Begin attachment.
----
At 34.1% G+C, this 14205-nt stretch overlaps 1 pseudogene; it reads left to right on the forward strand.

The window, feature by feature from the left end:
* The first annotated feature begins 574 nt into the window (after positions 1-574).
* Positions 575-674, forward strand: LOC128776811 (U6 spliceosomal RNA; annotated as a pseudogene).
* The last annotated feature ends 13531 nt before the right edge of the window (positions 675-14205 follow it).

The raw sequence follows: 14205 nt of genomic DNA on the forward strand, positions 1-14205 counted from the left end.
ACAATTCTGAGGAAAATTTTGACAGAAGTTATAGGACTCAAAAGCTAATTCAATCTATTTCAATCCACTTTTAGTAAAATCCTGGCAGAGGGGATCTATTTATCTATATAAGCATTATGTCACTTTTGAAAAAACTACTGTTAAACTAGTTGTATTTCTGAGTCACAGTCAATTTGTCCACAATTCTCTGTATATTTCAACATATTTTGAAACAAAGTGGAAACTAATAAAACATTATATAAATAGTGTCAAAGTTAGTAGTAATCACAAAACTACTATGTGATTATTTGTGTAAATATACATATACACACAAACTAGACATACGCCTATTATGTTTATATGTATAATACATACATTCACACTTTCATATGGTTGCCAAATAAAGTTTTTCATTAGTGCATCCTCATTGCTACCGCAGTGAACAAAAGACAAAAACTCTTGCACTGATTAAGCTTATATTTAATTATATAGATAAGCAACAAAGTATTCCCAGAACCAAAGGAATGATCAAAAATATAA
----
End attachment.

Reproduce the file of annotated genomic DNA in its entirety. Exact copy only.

At 34.1% G+C, this 14205-nt stretch overlaps 1 pseudogene; it reads left to right on the forward strand.

The window, feature by feature from the left end:
* The first annotated feature begins 574 nt into the window (after positions 1-574).
* Positions 575-674, forward strand: LOC128776811 (U6 spliceosomal RNA; annotated as a pseudogene).
* The last annotated feature ends 13531 nt before the right edge of the window (positions 675-14205 follow it).

The raw sequence follows: 14205 nt of genomic DNA on the forward strand, positions 1-14205 counted from the left end.
ACAATTCTGAGGAAAATTTTGACAGAAGTTATAGGACTCAAAAGCTAATTCAATCTATTTCAATCCACTTTTAGTAAAATCCTGGCAGAGGGGATCTATTTATCTATATAAGCATTATGTCACTTTTGAAAAAACTACTGTTAAACTAGTTGTATTTCTGAGTCACAGTCAATTTGTCCACAATTCTCTGTATATTTCAACATATTTTGAAACAAAGTGGAAACTAATAAAACATTATATAAATAGTGTCAAAGTTAGTAGTAATCACAAAACTACTATGTGATTATTTGTGTAAATATACATATACACACAAACTAGACATACGCCTATTATGTTTATATGTATAATACATACATTCACACTTTCATATGGTTGCCAAATAAAGTTTTTCATTAGTGCATCCTCATTGCTACCGCAGTGAACAAAAGACAAAAACTCTTGCACTGATTAAGCTTATATTTAATTATATAGATAAGCAACAAAGTATTCCCAGAACCAAAGGAATGATCAAAAATATAA